Skip to content
Join Life Time
a group of woman discuss a book

1. Find Your Crowd

Book clubs come in all shapes and sizes. If you’re just beginning to search for one to join or don’t want to join any of the groups you’ve discovered, BookBrowse publisher Davina Morgan-Witts suggests checking out your public library as well as community sites like Meetup to find groups that align with your interests.

You might also consider exploring one of the many online or celebrity book forums, such as BookBrowse’s online book discussions, the Rumpus Book Club, and Roxane Gay’s Audacious Book Club.

If you still can’t find a group to suit your fancy, you can always start your own. BookBrowse offers practical advice on their website.

2. Set Expectations

There are no standard rules for running a book club, but setting expectations can ensure that all members enjoy the experience. If you’re starting a new club, laying groundwork at the outset can prevent problems from arising — and make resolving them easier if they do.

  • Meeting time and location: Agree upon a time and a place or virtual platform that works well for most members, and try to stick with it. That will allow members to establish a routine and save that scheduled space for the meeting.
  • Facilitator: Many book clubs designate someone to act as a discussion leader. This person ensures that everyone has an opportunity to speak — and gently redirects the conversation if it wanders too far off topic.
  • Choosing the books: This is often the most challenging decision. Most clubs either let members take turns selecting books every month or create a list of suggested titles and decide together which one to read.

3. Protect the Purpose

BookBrowse survey results reveal a correlation between length of discussions and members’ happiness. “The vast majority of book-clubbers share a common interest in focused, stimulating, and respectful discussion,” says Morgan-Witts. “They love learning from the books and each other and tell us that it is through the book discussions that they get to know people at a depth that can be difficult to achieve in everyday life.”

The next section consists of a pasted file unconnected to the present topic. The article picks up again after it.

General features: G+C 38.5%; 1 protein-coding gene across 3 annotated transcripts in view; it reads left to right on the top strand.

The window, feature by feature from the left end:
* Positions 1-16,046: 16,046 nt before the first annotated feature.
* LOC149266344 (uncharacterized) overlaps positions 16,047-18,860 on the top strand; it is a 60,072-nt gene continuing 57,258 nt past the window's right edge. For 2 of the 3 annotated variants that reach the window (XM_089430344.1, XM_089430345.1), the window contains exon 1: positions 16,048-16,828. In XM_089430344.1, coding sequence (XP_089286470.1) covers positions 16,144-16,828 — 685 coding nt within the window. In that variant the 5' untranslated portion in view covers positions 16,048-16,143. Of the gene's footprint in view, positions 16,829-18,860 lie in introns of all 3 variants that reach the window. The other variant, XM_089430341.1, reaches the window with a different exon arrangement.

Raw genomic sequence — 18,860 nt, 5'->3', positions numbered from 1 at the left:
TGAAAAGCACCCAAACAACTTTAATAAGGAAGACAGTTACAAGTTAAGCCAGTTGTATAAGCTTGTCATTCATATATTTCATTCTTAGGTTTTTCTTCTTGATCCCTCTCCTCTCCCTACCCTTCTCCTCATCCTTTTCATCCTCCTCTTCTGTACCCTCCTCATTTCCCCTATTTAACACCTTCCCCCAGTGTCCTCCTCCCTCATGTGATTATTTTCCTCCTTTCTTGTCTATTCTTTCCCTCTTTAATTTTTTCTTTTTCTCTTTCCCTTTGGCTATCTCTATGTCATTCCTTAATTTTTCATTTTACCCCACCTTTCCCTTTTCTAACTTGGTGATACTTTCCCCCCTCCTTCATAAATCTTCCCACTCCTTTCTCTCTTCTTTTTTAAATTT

As a result, book clubs can provide fertile ground for bibliophiles to create and strengthen social connections — and this may be especially true for introverted literature enthusiasts. “Introverts prefer to connect through shared ideas rather than through shared social information,” says Laurie Helgoe, PhD, author of Introvert Power. “A forum that raises interesting questions and reminds us of why we love literature will be a source of meaningful connection for an introvert.”

4. Debate Respectfully

As with all worthwhile social relationships, successful book clubs are built on active listening, respect, and compromise — especially when disagreements inevitably arise.

“Talking about books with others can be deeply rewarding by creating and reinforcing social bonds in ways that still allow for individuality and differences,” says Andrew Elfenbein, PhD, author of The Gist of Reading.

And though competing thoughts and opinions may sometimes clash, book lovers may be better equipped than most to resolve them. Just as reading fiction allows us to step into another person’s story and see beyond our own point of view, respectfully discussing these stories can expand our perspectives even further.

This was excerpted from “The Benefits of a Bookclub” which was published in the October 2021 issue of Experience Life magazine.

Profile pic of Molly Tynjala
Molly Tynjala

Molly Tynjala is an Experience Life assistant editor.

Thoughts to share?

This Post Has 0 Comments

Leave a Reply

Your email address will not be published. Required fields are marked *


More Like This

Back To Top